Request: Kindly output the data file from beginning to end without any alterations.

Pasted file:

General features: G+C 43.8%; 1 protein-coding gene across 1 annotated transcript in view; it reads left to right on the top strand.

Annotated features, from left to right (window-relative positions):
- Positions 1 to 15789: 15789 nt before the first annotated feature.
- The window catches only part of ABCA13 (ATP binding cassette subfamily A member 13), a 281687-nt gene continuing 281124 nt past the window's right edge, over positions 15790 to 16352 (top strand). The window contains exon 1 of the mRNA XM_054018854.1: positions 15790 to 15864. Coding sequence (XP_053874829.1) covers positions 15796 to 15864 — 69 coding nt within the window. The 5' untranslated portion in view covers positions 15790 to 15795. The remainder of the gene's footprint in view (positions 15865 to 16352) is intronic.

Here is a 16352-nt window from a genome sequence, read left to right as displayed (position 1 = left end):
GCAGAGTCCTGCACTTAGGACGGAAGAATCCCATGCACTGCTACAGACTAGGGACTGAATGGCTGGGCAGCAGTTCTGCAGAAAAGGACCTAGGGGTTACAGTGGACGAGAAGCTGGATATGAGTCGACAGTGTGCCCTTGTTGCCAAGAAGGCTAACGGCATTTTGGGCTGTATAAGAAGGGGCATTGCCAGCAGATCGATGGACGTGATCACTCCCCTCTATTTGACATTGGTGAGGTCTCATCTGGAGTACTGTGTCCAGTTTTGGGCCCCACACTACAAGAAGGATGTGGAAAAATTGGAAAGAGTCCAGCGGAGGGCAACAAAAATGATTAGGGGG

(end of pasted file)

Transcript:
General features: G+C 43.8%; 1 protein-coding gene across 1 annotated transcript in view; it reads left to right on the top strand.

Annotated features, from left to right (window-relative positions):
- Positions 1 to 15789: 15789 nt before the first annotated feature.
- The window catches only part of ABCA13 (ATP binding cassette subfamily A member 13), a 281687-nt gene continuing 281124 nt past the window's right edge, over positions 15790 to 16352 (top strand). The window contains exon 1 of the mRNA XM_054018854.1: positions 15790 to 15864. Coding sequence (XP_053874829.1) covers positions 15796 to 15864 — 69 coding nt within the window. The 5' untranslated portion in view covers positions 15790 to 15795. The remainder of the gene's footprint in view (positions 15865 to 16352) is intronic.

Here is a 16352-nt window from a genome sequence, read left to right as displayed (position 1 = left end):
GCAGAGTCCTGCACTTAGGACGGAAGAATCCCATGCACTGCTACAGACTAGGGACTGAATGGCTGGGCAGCAGTTCTGCAGAAAAGGACCTAGGGGTTACAGTGGACGAGAAGCTGGATATGAGTCGACAGTGTGCCCTTGTTGCCAAGAAGGCTAACGGCATTTTGGGCTGTATAAGAAGGGGCATTGCCAGCAGATCGATGGACGTGATCACTCCCCTCTATTTGACATTGGTGAGGTCTCATCTGGAGTACTGTGTCCAGTTTTGGGCCCCACACTACAAGAAGGATGTGGAAAAATTGGAAAGAGTCCAGCGGAGGGCAACAAAAATGATTAGGGGG